But here’s another real thing: meditation helps soothe that monkey talk (3). Study after study has has pointed to the powerful effects meditation has on our brains.
It also has been proven to help improve coping abilities and resilience (4).
Try the Headspace app for some meditation assistance.
4. Go Outdoors … Maybe Barefooted
Getting outside to enjoy the sun and earth is huge when it comes to changing your mood, in so many different ways.
First, sunshine itself has powerful impact on your mood, energy, and sleep quality (5).
Second, if you go for a walk somewhere in nature – the woods, a meadow, the ocean, anywhere you aren’t surrounded by dozens of buildings and honking traffic – it can help qualm what Stanford researchers called “a maladaptive pattern of self-referential thought.”
Which basically is ruminating on negative crud. You know, like all that brain clutter (6).
Third, and maybe this is deep into the woo-woo sphere, but there is a growing belief that actually “grounding” or “earthing” your body by walking barefooted outside can help reset your body’s systems. It’s all rooted in bioelectricity.
I mean, if you think about it, your body actually DOES have an electrical system, one that operates all the way down to your cellular level. And electricity is a natural force on the planet. Yet we are the only living beings that do not (at least now, in modern times) regularly come into physical contact with the earth’s surface by walking on it.
Many alternative and integrative health practitioners (and even some mainstream ones) are suggesting our bodies “recharge” by coming into contact with the earth … that it makes a difference in our moods, our sleep, and maybe even more (7)(8).
5. Go for a Run (or Walk!)
There are so many reasons that workouts – like running and walking – help you feel better mentally.
Cardio exercise has a direct impact on the hormones that help you get stuff done (it’s true! there are hormones for that!) (9).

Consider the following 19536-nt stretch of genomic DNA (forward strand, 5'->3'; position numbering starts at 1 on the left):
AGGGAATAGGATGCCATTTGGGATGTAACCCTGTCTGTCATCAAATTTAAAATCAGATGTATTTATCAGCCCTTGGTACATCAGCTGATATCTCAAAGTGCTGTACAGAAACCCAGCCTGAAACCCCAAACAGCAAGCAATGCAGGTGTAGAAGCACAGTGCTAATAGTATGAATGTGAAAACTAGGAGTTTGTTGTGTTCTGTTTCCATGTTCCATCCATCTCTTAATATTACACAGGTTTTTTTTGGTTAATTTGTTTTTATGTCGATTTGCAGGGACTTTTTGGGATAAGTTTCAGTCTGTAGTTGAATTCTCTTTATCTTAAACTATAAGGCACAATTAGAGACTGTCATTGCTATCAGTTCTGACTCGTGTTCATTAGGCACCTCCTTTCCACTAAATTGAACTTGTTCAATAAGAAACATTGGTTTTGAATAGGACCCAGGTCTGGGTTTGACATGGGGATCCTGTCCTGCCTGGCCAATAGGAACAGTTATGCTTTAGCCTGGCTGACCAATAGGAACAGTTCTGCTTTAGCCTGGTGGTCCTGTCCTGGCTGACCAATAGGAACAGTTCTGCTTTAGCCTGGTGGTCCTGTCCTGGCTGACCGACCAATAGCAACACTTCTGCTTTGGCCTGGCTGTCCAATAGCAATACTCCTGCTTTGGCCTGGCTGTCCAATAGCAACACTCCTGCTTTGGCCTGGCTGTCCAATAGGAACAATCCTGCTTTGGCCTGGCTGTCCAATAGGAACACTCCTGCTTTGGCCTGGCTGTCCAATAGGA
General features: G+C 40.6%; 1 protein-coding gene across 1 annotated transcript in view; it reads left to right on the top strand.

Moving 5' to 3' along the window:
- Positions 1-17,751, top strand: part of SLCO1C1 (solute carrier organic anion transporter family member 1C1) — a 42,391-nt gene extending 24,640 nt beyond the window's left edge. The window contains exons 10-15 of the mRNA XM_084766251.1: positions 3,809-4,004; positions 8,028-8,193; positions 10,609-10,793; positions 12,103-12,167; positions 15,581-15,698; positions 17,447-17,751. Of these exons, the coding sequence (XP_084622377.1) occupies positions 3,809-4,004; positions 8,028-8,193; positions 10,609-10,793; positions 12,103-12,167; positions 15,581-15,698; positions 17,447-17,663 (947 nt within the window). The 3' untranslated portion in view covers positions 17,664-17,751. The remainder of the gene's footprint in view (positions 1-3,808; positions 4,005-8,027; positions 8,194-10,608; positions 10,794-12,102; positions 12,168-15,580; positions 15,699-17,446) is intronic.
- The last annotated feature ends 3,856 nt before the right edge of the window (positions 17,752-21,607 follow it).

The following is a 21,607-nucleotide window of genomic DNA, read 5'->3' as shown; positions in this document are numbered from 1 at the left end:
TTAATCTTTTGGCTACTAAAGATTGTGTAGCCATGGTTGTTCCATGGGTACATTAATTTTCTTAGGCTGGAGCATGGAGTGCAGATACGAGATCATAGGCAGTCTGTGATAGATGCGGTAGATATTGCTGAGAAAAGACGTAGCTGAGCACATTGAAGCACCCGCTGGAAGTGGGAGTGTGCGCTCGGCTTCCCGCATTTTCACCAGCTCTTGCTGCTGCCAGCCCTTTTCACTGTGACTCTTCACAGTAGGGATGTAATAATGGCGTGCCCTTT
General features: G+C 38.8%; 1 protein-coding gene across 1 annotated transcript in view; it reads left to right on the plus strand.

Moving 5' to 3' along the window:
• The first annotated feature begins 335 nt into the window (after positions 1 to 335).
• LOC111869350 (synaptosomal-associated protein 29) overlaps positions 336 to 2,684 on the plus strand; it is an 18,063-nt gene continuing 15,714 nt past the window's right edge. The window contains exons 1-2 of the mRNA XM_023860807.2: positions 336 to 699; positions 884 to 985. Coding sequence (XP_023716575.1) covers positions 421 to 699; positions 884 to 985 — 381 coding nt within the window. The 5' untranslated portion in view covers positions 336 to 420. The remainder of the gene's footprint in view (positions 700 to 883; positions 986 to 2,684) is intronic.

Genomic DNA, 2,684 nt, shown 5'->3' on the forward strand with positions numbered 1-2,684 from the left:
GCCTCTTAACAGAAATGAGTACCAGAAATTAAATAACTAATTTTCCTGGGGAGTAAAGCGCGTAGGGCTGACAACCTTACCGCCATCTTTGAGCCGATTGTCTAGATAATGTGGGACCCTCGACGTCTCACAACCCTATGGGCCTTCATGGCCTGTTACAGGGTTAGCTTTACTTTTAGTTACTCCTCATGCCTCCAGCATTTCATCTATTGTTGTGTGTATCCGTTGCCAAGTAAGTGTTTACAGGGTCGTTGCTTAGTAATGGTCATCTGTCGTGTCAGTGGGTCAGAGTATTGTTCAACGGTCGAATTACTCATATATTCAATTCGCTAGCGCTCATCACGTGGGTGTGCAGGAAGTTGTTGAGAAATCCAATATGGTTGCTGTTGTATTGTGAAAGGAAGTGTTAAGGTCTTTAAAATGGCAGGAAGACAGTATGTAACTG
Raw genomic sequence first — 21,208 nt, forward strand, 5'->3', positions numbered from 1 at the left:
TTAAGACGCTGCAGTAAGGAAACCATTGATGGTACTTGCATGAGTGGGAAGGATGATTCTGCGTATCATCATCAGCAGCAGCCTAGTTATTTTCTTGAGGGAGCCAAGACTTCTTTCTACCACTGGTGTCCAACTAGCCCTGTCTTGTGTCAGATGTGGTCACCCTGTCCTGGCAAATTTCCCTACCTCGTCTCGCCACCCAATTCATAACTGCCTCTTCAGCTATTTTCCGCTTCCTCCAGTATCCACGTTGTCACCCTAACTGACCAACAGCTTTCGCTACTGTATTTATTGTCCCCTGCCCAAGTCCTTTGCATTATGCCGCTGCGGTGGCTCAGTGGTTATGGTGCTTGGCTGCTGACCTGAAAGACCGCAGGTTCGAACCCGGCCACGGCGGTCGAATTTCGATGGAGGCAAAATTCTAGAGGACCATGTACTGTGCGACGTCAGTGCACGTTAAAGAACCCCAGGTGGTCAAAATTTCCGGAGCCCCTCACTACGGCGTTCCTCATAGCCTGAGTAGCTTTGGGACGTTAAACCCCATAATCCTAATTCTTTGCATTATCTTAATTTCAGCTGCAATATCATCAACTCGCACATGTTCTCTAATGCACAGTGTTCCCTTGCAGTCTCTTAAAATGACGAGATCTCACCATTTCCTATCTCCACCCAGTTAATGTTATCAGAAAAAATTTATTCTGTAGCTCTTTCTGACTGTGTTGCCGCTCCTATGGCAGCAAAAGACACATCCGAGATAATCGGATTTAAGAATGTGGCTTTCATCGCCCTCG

It also can help boost your mood and reorganize your brain for resiliency (100).
And if you do it outside (see number 4, above), you can get even more benefits, whether it’s from mood-boosting sunshine or extra calorie burn (11).
Listening to music when you run is even more beneficial.
Why? A Ohio State University study recently discovered that when someone exercises with music, it activates the area in the brain that deals with a higher level of mental function (12).
6. Spend Time with a Pet
For most people, pets aren’t just animals – they’re beloved members of the family.
And if you have a pet, you know that spending time with them – you know, actually patting, walking, or playing with them – brings you to the present moment. Pets don’t get preoccupied with their to-do list, their phone, or anything else (except maybe sniffing things, but that’s another story).
Anyway, that present-ness is incredibly centering.
And not only that, if you spend quality one-on-one time with an animal, it triggers the release of oxytocin in your body (12). Oxytocin is commonly called the “love” hormone, as it is helps increase feelings of warmth, well-being, and affection (13).
If you don’t have a pet, take a few minutes to watch one of the thousands of cute pet videos on the internet. You’ll get a dose of cuteness – and relaxation – without any strings attached.
Even though I have pets of my own, some mornings I watch cute pet videos online and they always start my day with a smile.
Seriously, check out this video of cat fails and try not to laugh.
7. Cut Back On Sugar and (Maybe?) Caffeine
What food group do we crave when we want a quick hit of energy or a mood boost?
Carbs, of course. And what do carbs contain?
Sugar. (Of course.)
But here’s the kicker. While sugar might temporarily elevate your mood and power you through that brain clutter, there’s the inevitable sugar crash, which can leave you feel agitated, tired, stressed and … overwhelmed.
Eliminating sugar from your diet is hard, but reserving it for sweet treats is easy, once you start to feel your mind calm (15).
Caffeine, meanwhile, is a tricky little beast. In the right amount, it can help give us focus and energy, but too much and we’re heading to the land of chaos. (16) (17). As with most things that can cause dependence, moderation is the key.
8. Set a Timer and Do Something
On paper, Saturday mornings should be an upbeat, relaxing time for me, because that’s when I finish work for the week and have the rest of the weekend off.
But often when I get home from the studio on Saturday, I’m super stressed. That’s because I start to think about everything I want or need to get done during the weekend, and when I think of the list I’ve created for myself, I get overwhelmed.
And that overwhelm makes makes me want to say “screw it” and take a nap (which actually isn’t a bad idea, as per item 1 on this list … except on Saturdays I’m really not that tired, just overwhelmed).